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ch11.ppt
Simultaneous Equations Models
Prepared by Vera Tabakova, East Carolina University

11.1 A Supply and Demand Model

11.2 The Reduced Form Equations

11.3 The Failure of Least Squares

11.4 The Identification Problem

11.5 Two-Stage Least Squares Estimation

11.6 An Example of Two-Stage Least Squares Estimation

11.7 Supply and Demand at the Fulton Fish Market
Principles of Econometrics, 3rd Edition
Slide 11-2
Figure 11.1 Supply and demand equilibrium
Principles of Econometrics, 3rd Edition
Slide11-3
Demand: Q  1P   2 X  ed
(11.1)
Supply: Q  1P  es
(11.2)
Principles of Econometrics, 3rd Edition
Slide11-4
E (ed )  0, var(ed )   d2
E (es )  0, var(es )   2s
(11.3)
cov(ed , es )  0
Principles of Econometrics, 3rd Edition
Slide11-5
Figure 11.2 Influence diagrams for two regression models
Principles of Econometrics, 3rd Edition
Slide11-6
Figure 11.3 Influence diagram for a simultaneous equations model
Principles of Econometrics, 3rd Edition
Slide11-7
1P  es  1P   2 X  ed
2
ed  es
P
X
1  1 
1  1 
(11.4)
 1 X  v1
Principles of Econometrics, 3rd Edition
Slide11-8
Q  1P  es
 2
ed  es 
 1 
X
  es
1  1  
  1  1 
1 2
1ed  1es

X
1  1 
1  1 
(11.5)
 2 X  v2
Principles of Econometrics, 3rd Edition
Slide11-9
The least squares estimator of parameters in a structural
simultaneous equation is biased and inconsistent because of the
correlation between the random error and the endogenous
variables on the right-hand side of the equation.
Principles of Econometrics, 3rd Edition
Slide 11-10
In the supply and demand model given by (11.1) and (11.2)

the parameters of the demand equation, 1 and 2, cannot be
consistently estimated by any estimation method, but

the slope of the supply equation, 1, can be consistently estimated.
Principles of Econometrics, 3rd Edition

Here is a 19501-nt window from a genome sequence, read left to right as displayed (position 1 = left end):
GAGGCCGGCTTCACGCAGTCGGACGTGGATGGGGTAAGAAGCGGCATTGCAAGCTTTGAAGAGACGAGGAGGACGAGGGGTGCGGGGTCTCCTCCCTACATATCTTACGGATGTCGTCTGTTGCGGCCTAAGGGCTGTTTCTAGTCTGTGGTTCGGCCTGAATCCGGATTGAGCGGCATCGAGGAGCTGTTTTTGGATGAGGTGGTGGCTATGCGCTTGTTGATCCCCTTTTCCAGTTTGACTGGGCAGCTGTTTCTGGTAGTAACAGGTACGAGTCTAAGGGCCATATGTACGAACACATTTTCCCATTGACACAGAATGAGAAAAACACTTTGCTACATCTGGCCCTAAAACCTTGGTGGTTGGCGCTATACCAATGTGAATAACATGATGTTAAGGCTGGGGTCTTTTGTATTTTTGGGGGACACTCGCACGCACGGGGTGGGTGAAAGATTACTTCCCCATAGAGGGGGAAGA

Slide 11-11
Figure 11.4 The effect of changing income
Principles of Econometrics, 3rd Edition
Slide11-12
A Necessary Condition for Identification: In a system of M
simultaneous equations, which jointly determine the values of M
endogenous variables, at least M–1 variables must be absent from
an equation for estimation of its parameters to be possible. When
estimation of an equation’s parameters is possible, then the
equation is said to be identified, and its parameters can be
estimated consistently. If less than M–1 variables are omitted from
an equation, then it is said to be unidentified and its parameters can
not be consistently estimated.
Principles of Econometrics, 3rd Edition
Slide 11-13
Remark: The two-stage least squares estimation procedure is
developed in Chapter 10 and shown to be an instrumental variables
estimator. The number of instrumental variables required for
estimation of an equation within a simultaneous equations model is
equal to the number of right-hand-side endogenous variables.
Consequently, identification requires that the number of excluded
exogenous variables in an equation be at least as large as the
number of included right-hand-side endogenous variables. This
ensures an adequate number of instrumental variables.
Principles of Econometrics, 3rd Edition
Slide 11-14
P  E ( P)  v1  1 X  v1
(11.6)
Q  1  E  P   v1   es
 1E  P    1v1  es 
(11.7)
 1E  P   e*
Principles of Econometrics, 3rd Edition
Slide 11-15
Pˆ  ˆ 1 X
Q  1Pˆ  eˆ*
Principles of Econometrics, 3rd Edition
(11.8)
Slide 11-16
Estimating the (11.8) by least squares generates the so-called twostage least squares estimator of β1, which is consistent and
asymptotically normal. To summarize, the two stages of the
estimation procedure are:

Least squares estimation of the reduced form equation for P and the
calculation of its predicted value Pˆ .

Least squares estimation of the structural equation in which the righthand side endogenous variable P is replaced by its predicted value Pˆ .
Principles of Econometrics, 3rd Edition
Slide 11-17
y1   2 y2  3 y3  1 x1  2 x2  e1
1.
(11.9)
Estimate the parameters of the reduced form equations
y2  12 x1  22 x2 
  K 2 xK  v2
y3  13 x1  23 x2 
  K 3 xK  v3
by least squares and obtain the predicted values.
Principles of Econometrics, 3rd Edition
Slide 11-18
yˆ 2  ˆ 12 x1  ˆ 22 x2 
 ˆ K 2 xK
(11.10)
yˆ3  ˆ 13 x1  ˆ 23 x2 
Principles of Econometrics, 3rd Edition
 ˆ K 3 xK
Slide 11-19
2.
Replace the endogenous variables, y2 and y3, on the right-hand side
of the structural (11.9) by their predicted values from (11.10)
y1  2 yˆ2  3 yˆ3 1x1 2 x2  e1*
Estimate the parameters of this equation by least squares.
Principles of Econometrics, 3rd Edition
Slide 11-20

The 2SLS estimator is a biased estimator, but it is consistent.

In large samples the 2SLS estimator is approximately normally
distributed.
Principles of Econometrics, 3rd Edition